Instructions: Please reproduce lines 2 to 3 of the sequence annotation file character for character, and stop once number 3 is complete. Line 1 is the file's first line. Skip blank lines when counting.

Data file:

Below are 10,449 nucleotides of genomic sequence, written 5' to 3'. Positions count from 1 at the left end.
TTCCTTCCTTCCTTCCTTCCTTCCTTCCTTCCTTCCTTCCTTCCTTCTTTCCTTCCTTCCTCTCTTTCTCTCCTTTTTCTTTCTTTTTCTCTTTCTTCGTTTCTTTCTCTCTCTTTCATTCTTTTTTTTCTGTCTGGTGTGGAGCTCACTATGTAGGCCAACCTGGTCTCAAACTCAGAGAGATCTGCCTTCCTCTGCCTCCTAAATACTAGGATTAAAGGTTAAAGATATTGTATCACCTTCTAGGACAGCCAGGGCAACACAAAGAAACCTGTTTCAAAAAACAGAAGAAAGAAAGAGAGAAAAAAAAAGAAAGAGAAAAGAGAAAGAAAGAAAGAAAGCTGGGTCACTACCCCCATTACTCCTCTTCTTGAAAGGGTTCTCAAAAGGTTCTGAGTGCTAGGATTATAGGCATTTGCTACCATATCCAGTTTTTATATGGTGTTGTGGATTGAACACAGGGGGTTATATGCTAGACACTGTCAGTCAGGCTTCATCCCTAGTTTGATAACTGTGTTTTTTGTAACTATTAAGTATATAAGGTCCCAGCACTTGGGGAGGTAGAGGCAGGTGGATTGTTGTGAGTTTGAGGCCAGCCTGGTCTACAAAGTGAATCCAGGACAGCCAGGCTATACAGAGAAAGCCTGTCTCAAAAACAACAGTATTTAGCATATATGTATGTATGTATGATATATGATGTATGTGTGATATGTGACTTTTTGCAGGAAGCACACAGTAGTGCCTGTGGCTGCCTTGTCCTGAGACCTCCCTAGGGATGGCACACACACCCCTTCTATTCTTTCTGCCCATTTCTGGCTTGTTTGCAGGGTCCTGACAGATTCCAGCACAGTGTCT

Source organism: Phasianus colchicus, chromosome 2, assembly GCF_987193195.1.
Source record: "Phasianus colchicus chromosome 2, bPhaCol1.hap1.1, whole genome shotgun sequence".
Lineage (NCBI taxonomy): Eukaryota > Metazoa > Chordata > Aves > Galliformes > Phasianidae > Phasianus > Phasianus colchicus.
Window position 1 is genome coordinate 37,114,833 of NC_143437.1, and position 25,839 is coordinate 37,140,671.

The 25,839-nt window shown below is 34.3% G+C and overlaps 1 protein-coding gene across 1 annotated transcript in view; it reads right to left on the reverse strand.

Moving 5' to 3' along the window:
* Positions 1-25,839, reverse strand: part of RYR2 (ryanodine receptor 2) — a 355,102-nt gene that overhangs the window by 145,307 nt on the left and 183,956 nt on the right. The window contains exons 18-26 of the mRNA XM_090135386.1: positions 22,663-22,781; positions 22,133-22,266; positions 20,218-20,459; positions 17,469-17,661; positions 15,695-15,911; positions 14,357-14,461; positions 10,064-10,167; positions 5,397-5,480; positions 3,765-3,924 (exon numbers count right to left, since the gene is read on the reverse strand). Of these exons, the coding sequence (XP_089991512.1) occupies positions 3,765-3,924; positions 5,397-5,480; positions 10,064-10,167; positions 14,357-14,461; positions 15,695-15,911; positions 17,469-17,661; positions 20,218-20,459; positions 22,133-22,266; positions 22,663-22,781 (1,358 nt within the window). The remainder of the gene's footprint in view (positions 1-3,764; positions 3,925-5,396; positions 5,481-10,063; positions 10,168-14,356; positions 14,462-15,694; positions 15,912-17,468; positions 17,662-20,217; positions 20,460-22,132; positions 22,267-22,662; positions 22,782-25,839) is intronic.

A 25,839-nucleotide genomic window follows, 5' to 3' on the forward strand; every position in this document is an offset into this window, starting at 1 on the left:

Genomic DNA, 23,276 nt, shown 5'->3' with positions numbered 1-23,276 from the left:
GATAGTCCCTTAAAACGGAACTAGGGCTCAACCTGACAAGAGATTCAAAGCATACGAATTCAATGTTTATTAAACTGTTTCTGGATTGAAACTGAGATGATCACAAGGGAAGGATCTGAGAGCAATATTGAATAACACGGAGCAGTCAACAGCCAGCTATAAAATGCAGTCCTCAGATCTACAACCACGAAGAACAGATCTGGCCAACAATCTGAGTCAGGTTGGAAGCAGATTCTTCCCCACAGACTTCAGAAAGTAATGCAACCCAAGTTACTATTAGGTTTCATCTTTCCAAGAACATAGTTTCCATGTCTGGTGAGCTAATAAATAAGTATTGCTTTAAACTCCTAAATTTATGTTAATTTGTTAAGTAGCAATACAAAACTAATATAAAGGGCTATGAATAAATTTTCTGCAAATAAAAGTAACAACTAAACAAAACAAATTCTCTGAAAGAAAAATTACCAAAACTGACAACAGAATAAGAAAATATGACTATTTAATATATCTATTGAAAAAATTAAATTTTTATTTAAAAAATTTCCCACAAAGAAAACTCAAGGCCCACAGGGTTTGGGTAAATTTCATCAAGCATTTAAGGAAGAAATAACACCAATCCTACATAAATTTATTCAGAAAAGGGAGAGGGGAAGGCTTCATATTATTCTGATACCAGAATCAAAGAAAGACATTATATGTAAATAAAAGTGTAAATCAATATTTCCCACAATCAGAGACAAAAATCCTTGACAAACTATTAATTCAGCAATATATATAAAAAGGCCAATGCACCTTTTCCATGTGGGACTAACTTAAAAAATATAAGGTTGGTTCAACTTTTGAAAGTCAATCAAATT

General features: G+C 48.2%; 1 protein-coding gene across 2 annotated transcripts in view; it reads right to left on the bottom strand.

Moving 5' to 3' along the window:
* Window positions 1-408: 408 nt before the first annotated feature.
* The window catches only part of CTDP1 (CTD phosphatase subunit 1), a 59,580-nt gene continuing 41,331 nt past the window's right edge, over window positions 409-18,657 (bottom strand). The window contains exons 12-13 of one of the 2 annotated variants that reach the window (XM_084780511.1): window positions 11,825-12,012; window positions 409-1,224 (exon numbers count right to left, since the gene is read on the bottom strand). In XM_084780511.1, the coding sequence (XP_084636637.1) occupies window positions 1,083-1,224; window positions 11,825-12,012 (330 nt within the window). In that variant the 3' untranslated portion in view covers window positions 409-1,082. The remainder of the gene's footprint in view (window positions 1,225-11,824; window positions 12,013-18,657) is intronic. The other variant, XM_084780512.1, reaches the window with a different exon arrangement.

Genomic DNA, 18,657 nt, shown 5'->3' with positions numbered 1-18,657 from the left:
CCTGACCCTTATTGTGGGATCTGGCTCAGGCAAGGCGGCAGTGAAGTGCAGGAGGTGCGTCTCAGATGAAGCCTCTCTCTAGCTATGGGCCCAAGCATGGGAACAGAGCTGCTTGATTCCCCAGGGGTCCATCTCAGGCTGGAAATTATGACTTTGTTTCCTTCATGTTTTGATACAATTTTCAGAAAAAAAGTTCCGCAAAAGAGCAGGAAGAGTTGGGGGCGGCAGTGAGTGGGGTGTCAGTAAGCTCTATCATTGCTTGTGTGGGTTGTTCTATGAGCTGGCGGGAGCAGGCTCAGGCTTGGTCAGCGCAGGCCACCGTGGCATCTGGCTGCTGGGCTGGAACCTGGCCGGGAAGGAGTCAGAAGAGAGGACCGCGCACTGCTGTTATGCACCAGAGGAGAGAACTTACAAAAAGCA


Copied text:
TTCCTTCCTTCCTTCCTTCCTTCCTTCCTTCCTTCCTTCCTTCCTTCTTTCCTTCCTTCCTCTCTTTCTCTCCTTTTTCTTTCTTTTTCTCTTTCTTCGTTTCTTTCTCTCTCTTTCATTCTTTTTTTTCTGTCTGGTGTGGAGCTCACTATGTAGGCCAACCTGGTCTCAAACTCAGAGAGATCTGCCTTCCTCTGCCTCCTAAATACTAGGATTAAAGGTTAAAGATATTGTATCACCTTCTAGGACAGCCAGGGCAACACAAAGAAACCTGTTTCAAAAAACAGAAGAAAGAAAGAGAGAAAAAAAAAGAAAGAGAAAAGAGAAAGAAAGAAAGAAAGCTGGGTCACTACCCCCATTACTCCTCTTCTTGAAAGGGTTCTCAAAAGGTTCTGAGTGCTAGGATTATAGGCATTTGCTACCATATCCAGTTTTTATATGGTGTTGTGGATTGAACACAGGGGGTTATATGCTAGACACTGTCAGTCAGGCTTCATCCCTAGTTTGATAACTGTGTTTTTTGTAACTATTAAGTATATAAGGTCCCAGCACTTGGGGAGGTAGAGGCAGGTGGATTGTTGTGAGTTTGAGGCCAGCCTGGTCTACAAAGTGAATCCAGGACAGCCAGGCTATACAGAGAAAGCCTGTCTCAAAAACAACAGTATTTAGCATATATGTATGTATGTATGATATATGATGTATGTGTGATATGTGACTTTTTGCAGGAAGCACACAGTAGTGCCTGTGGCTGCCTTGTCCTGAGACCTCCCTAGGGATGGCACACACACCCCTTCTATTCTTTCTGCCCATTTCTGGCTTGTTTGCAGGGTCCTGACAGATTCCAGCACAGTGTCT

Source organism: Phasianus colchicus, chromosome 2, assembly GCF_987193195.1.